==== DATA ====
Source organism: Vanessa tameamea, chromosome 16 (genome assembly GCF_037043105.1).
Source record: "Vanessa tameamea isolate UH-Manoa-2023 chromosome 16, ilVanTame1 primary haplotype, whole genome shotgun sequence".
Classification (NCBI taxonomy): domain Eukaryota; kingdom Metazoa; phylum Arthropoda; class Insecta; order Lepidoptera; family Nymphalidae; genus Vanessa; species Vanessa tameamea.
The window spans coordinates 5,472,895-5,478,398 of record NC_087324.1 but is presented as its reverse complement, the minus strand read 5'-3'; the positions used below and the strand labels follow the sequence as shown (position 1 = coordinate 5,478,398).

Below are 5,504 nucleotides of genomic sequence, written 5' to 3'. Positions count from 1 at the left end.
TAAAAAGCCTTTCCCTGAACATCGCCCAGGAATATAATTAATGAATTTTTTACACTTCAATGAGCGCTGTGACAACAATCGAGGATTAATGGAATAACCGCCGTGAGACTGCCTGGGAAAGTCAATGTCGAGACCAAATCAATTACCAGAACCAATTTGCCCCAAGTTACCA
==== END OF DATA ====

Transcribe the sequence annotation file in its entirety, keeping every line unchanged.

Source organism: Vanessa tameamea, chromosome 16 (genome assembly GCF_037043105.1).
Source record: "Vanessa tameamea isolate UH-Manoa-2023 chromosome 16, ilVanTame1 primary haplotype, whole genome shotgun sequence".
Classification (NCBI taxonomy): domain Eukaryota; kingdom Metazoa; phylum Arthropoda; class Insecta; order Lepidoptera; family Nymphalidae; genus Vanessa; species Vanessa tameamea.
The window spans coordinates 5,472,895-5,478,398 of record NC_087324.1 but is presented as its reverse complement, the minus strand read 5'-3'; the positions used below and the strand labels follow the sequence as shown (position 1 = coordinate 5,478,398).

Below are 5,504 nucleotides of genomic sequence, written 5' to 3'. Positions count from 1 at the left end.
TAAAAAGCCTTTCCCTGAACATCGCCCAGGAATATAATTAATGAATTTTTTACACTTCAATGAGCGCTGTGACAACAATCGAGGATTAATGGAATAACCGCCGTGAGACTGCCTGGGAAAGTCAATGTCGAGACCAAATCAATTACCAGAACCAATTTGCCCCAAGTTACCA